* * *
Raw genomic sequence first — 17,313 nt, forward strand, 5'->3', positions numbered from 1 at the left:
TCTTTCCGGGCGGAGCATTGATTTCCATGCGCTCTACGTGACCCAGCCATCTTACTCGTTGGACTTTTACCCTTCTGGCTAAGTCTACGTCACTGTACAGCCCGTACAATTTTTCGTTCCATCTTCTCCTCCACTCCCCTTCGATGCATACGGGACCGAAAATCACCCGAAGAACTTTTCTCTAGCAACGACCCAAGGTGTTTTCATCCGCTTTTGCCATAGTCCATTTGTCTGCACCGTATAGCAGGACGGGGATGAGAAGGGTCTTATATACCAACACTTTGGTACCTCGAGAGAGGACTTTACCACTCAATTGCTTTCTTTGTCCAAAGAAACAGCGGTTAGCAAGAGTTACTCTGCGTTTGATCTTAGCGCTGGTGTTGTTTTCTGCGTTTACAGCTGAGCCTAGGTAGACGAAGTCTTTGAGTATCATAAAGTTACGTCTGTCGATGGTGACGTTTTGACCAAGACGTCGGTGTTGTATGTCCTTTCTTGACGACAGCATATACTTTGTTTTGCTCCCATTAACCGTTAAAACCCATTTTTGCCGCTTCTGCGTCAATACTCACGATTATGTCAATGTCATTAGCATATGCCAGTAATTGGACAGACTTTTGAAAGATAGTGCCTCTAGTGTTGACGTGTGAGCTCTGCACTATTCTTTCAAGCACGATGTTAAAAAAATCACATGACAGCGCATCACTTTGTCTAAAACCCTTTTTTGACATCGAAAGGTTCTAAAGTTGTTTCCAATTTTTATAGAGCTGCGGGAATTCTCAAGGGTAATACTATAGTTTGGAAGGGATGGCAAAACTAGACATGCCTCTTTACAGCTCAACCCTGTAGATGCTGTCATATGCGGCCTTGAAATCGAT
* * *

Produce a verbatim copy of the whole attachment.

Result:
Raw genomic sequence first — 17,313 nt, forward strand, 5'->3', positions numbered from 1 at the left:
TCTTTCCGGGCGGAGCATTGATTTCCATGCGCTCTACGTGACCCAGCCATCTTACTCGTTGGACTTTTACCCTTCTGGCTAAGTCTACGTCACTGTACAGCCCGTACAATTTTTCGTTCCATCTTCTCCTCCACTCCCCTTCGATGCATACGGGACCGAAAATCACCCGAAGAACTTTTCTCTAGCAACGACCCAAGGTGTTTTCATCCGCTTTTGCCATAGTCCATTTGTCTGCACCGTATAGCAGGACGGGGATGAGAAGGGTCTTATATACCAACACTTTGGTACCTCGAGAGAGGACTTTACCACTCAATTGCTTTCTTTGTCCAAAGAAACAGCGGTTAGCAAGAGTTACTCTGCGTTTGATCTTAGCGCTGGTGTTGTTTTCTGCGTTTACAGCTGAGCCTAGGTAGACGAAGTCTTTGAGTATCATAAAGTTACGTCTGTCGATGGTGACGTTTTGACCAAGACGTCGGTGTTGTATGTCCTTTCTTGACGACAGCATATACTTTGTTTTGCTCCCATTAACCGTTAAAACCCATTTTTGCCGCTTCTGCGTCAATACTCACGATTATGTCAATGTCATTAGCATATGCCAGTAATTGGACAGACTTTTGAAAGATAGTGCCTCTAGTGTTGACGTGTGAGCTCTGCACTATTCTTTCAAGCACGATGTTAAAAAAATCACATGACAGCGCATCACTTTGTCTAAAACCCTTTTTTGACATCGAAAGGTTCTAAAGTTGTTTCCAATTTTTATAGAGCTGCGGGAATTCTCAAGGGTAATACTATAGTTTGGAAGGGATGGCAAAACTAGACATGCCTCTTTACAGCTCAACCCTGTAGATGCTGTCATATGCGGCCTTGAAATCGAT